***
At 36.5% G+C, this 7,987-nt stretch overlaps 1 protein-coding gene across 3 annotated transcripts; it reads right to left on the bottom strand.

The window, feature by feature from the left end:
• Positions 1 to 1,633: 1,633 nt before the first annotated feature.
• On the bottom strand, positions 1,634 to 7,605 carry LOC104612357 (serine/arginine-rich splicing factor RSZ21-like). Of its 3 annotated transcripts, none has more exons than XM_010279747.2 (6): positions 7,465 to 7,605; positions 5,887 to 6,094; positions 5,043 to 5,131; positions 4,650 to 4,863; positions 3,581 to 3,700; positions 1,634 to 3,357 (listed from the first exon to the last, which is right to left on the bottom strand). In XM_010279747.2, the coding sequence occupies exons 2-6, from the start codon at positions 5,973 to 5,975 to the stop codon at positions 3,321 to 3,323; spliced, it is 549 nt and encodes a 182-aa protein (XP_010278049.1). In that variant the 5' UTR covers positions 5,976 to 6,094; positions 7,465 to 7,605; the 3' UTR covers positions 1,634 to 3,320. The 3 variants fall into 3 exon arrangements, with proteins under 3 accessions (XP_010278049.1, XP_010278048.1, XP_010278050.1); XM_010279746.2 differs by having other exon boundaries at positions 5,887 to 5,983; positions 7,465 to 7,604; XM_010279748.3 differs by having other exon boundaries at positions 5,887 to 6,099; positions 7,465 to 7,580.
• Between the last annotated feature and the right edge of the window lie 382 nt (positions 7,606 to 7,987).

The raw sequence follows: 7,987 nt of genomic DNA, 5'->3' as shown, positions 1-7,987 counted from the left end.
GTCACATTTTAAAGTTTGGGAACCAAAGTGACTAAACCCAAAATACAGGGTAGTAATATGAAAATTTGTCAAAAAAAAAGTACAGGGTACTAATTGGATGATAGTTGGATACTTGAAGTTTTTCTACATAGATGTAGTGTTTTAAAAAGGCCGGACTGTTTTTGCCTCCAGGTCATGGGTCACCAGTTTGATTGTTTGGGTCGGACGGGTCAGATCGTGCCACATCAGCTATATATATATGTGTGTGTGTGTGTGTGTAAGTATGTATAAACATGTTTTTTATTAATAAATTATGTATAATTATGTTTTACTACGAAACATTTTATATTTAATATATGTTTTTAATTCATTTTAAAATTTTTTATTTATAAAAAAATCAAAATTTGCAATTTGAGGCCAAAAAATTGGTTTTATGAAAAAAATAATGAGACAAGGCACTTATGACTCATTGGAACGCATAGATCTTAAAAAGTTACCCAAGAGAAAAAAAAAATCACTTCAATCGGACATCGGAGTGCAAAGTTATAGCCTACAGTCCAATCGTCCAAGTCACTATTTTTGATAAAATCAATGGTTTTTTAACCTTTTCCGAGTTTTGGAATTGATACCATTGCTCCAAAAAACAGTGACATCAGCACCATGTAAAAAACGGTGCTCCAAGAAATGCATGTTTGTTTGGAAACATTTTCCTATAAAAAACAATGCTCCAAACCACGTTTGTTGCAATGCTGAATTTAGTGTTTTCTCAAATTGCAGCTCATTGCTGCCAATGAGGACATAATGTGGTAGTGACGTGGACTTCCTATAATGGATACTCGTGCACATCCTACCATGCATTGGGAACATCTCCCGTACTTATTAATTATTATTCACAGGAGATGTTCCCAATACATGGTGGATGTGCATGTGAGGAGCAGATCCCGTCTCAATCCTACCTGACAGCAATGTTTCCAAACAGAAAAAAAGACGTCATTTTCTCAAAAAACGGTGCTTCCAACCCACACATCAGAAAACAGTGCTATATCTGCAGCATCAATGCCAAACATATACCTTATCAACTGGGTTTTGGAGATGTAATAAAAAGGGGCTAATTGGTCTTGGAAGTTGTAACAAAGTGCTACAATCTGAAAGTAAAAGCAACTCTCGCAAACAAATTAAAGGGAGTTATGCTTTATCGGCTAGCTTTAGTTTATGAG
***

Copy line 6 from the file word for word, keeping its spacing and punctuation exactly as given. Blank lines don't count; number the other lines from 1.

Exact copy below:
The raw sequence follows: 7,987 nt of genomic DNA, 5'->3' as shown, positions 1-7,987 counted from the left end.